The Weekly Volcanic Activity Report does not necessarily include all volcanic activity that occurred on Earth during the week. More than a dozen volcanoes globally have displayed more-or-less continuous eruptive activity for decades or longer, and such routine activity is typically not reported here. Moreover, Earth's sea-floor volcanism is seldom reported even though in theory it represents the single most prolific source of erupted material. The Weekly Volcanic Activity Report summarizes volcanic activity that meets one or more of the following criteria:

- A volcano observatory raises or lowers the alert level at the volcano.
- A volcanic ash advisory has been released by a volcanic ash advisory center (VAAC) stating that an ash cloud has been produced from the volcano.
- A verifiable news report of new activity or a change in activity at the volcano has been issued.
- Observers have reported a significant change in volcanic activity. Such activity can include, but is not restricted to, pyroclastic flows, lahars, lava flows, dome collapse, or increased unrest.

Volcanoes are included in the "New Activity/Unrest" section of the Weekly Volcanic Activity Report if the activity occurs after at least 3 months of quiescence. Once a volcano is included in the "New Activity/Unrest" section, updates will remain in that section unless the activity continues for more than 1 month without escalating, after which time updates will be listed in the "Continuing Activity" section. Volcanoes are also included in the "New Activity/Unrest" section if the volcano is undergoing a period of relatively high unrest, or increasing unrest. This is commonly equal to Alert Level Orange on a scale of Green, Yellow, Orange, Red, where Red is the highest alert. Or alert level 3 on a scale of 1-4 or 1-5.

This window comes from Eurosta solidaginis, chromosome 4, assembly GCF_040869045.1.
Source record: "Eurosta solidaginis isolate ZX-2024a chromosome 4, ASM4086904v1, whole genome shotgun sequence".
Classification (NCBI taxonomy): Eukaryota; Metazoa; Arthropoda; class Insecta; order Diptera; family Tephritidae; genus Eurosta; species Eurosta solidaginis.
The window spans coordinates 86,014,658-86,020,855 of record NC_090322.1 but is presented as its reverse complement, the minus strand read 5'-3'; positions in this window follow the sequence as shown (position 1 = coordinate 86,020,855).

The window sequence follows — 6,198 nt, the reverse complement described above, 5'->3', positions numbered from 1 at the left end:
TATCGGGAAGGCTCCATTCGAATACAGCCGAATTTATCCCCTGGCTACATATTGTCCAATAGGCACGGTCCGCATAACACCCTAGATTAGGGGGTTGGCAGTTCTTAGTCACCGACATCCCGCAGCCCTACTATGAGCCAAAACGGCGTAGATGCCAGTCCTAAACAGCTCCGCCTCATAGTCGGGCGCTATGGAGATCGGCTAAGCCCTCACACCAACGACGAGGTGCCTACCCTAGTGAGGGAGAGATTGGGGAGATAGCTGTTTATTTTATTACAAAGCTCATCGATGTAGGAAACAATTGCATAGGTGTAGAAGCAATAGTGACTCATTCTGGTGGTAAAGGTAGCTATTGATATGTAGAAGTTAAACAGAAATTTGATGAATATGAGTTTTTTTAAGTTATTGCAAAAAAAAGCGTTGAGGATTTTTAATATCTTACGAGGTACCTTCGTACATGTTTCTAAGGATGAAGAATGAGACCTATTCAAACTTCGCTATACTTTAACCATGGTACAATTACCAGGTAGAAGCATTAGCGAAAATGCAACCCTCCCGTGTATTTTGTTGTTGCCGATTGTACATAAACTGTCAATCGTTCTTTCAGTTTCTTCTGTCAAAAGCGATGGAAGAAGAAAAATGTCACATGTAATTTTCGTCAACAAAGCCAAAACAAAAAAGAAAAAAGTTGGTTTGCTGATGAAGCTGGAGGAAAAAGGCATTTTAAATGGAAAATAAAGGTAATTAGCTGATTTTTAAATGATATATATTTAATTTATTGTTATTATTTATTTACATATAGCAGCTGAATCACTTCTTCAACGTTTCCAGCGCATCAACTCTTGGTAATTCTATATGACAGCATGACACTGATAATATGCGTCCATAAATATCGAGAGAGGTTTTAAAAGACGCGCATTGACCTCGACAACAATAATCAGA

It is important to note that volcanic activity meeting one or more of these criteria may occur during the week, but may not be included in the Weekly Volcanic Activity Report because we did not receive a report.

Disclaimers



1. The Weekly Volcanic Activity Report is intended to provide timely information about global volcanism on a weekly basis. Consequently, the report is generated rapidly by summarizing volcanic reports from various sources, with little time for fact checking. The accuracy of the Weekly Volcanic Activity Report is dependent upon the quality of the volcanic activity reports we receive. Reports published in the Bulletin of the Global Volcanism Network are cover longer time periods and are more carefully reviewed, although all of the volcanoes discussed in the Weekly Volcanic Activity Report are not necessarily reported in the Bulletin. Because of our emphasis on rapid reporting on the web we have avoided diacritical marks. Reports are updated on the Weekly Volcanic Activity Report web page as they are received, therefore information may be included regarding events that occurred before the current report period.